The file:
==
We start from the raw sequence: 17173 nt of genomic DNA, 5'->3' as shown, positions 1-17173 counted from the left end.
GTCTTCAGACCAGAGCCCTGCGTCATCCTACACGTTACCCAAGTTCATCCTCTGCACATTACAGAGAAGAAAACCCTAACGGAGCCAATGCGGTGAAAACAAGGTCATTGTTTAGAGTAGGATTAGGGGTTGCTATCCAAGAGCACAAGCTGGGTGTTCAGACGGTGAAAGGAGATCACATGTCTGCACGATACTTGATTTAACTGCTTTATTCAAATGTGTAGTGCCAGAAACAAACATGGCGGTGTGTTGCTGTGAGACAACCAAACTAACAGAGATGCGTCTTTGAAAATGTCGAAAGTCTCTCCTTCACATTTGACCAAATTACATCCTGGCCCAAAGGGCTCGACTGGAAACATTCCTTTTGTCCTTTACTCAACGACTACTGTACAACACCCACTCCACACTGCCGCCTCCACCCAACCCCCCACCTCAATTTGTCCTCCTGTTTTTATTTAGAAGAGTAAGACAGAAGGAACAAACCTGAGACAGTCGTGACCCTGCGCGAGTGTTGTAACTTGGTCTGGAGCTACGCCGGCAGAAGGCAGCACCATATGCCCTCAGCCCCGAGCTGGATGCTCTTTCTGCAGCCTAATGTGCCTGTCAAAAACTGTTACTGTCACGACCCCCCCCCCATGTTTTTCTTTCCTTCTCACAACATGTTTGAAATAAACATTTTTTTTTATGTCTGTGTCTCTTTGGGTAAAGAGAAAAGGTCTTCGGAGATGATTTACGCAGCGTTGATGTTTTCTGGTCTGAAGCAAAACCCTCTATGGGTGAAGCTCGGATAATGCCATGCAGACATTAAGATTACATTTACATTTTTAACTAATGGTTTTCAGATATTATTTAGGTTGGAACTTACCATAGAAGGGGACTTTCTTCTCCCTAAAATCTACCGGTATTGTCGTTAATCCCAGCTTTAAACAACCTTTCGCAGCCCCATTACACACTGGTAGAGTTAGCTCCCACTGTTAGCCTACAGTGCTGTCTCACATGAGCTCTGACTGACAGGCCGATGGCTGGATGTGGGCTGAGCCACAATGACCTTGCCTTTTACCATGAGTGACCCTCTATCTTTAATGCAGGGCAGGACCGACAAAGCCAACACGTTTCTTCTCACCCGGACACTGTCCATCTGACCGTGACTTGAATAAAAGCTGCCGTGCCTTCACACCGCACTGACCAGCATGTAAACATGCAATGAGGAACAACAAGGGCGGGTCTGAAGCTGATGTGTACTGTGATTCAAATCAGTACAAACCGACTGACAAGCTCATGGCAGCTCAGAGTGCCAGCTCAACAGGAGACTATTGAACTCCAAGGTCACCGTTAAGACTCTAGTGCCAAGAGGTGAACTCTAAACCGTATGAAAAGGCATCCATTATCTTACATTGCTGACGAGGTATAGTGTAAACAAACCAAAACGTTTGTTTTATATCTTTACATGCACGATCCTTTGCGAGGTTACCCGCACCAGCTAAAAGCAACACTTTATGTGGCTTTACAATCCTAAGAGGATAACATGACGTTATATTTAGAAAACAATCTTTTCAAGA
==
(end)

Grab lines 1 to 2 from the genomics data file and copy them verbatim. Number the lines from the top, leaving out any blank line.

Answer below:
We start from the raw sequence: 17173 nt of genomic DNA, 5'->3' as shown, positions 1-17173 counted from the left end.
GTCTTCAGACCAGAGCCCTGCGTCATCCTACACGTTACCCAAGTTCATCCTCTGCACATTACAGAGAAGAAAACCCTAACGGAGCCAATGCGGTGAAAACAAGGTCATTGTTTAGAGTAGGATTAGGGGTTGCTATCCAAGAGCACAAGCTGGGTGTTCAGACGGTGAAAGGAGATCACATGTCTGCACGATACTTGATTTAACTGCTTTATTCAAATGTGTAGTGCCAGAAACAAACATGGCGGTGTGTTGCTGTGAGACAACCAAACTAACAGAGATGCGTCTTTGAAAATGTCGAAAGTCTCTCCTTCACATTTGACCAAATTACATCCTGGCCCAAAGGGCTCGACTGGAAACATTCCTTTTGTCCTTTACTCAACGACTACTGTACAACACCCACTCCACACTGCCGCCTCCACCCAACCCCCCACCTCAATTTGTCCTCCTGTTTTTATTTAGAAGAGTAAGACAGAAGGAACAAACCTGAGACAGTCGTGACCCTGCGCGAGTGTTGTAACTTGGTCTGGAGCTACGCCGGCAGAAGGCAGCACCATATGCCCTCAGCCCCGAGCTGGATGCTCTTTCTGCAGCCTAATGTGCCTGTCAAAAACTGTTACTGTCACGACCCCCCCCCCATGTTTTTCTTTCCTTCTCACAACATGTTTGAAATAAACATTTTTTTTTATGTCTGTGTCTCTTTGGGTAAAGAGAAAAGGTCTTCGGAGATGATTTACGCAGCGTTGATGTTTTCTGGTCTGAAGCAAAACCCTCTATGGGTGAAGCTCGGATAATGCCATGCAGACATTAAGATTACATTTACATTTTTAACTAATGGTTTTCAGATATTATTTAGGTTGGAACTTACCATAGAAGGGGACTTTCTTCTCCCTAAAATCTACCGGTATTGTCGTTAATCCCAGCTTTAAACAACCTTTCGCAGCCCCATTACACACTGGTAGAGTTAGCTCCCACTGTTAGCCTACAGTGCTGTCTCACATGAGCTCTGACTGACAGGCCGATGGCTGGATGTGGGCTGAGCCACAATGACCTTGCCTTTTACCATGAGTGACCCTCTATCTTTAATGCAGGGCAGGACCGACAAAGCCAACACGTTTCTTCTCACCCGGACACTGTCCATCTGACCGTGACTTGAATAAAAGCTGCCGTGCCTTCACACCGCACTGACCAGCATGTAAACATGCAATGAGGAACAACAAGGGCGGGTCTGAAGCTGATGTGTACTGTGATTCAAATCAGTACAAACCGACTGACAAGCTCATGGCAGCTCAGAGTGCCAGCTCAACAGGAGACTATTGAACTCCAAGGTCACCGTTAAGACTCTAGTGCCAAGAGGTGAACTCTAAACCGTATGAAAAGGCATCCATTATCTTACATTGCTGACGAGGTATAGTGTAAACAAACCAAAACGTTTGTTTTATATCTTTACATGCACGATCCTTTGCGAGGTTACCCGCACCAGCTAAAAGCAACACTTTATGTGGCTTTACAATCCTAAGAGGATAACATGACGTTATATTTAGAAAACAATCTTTTCAAGA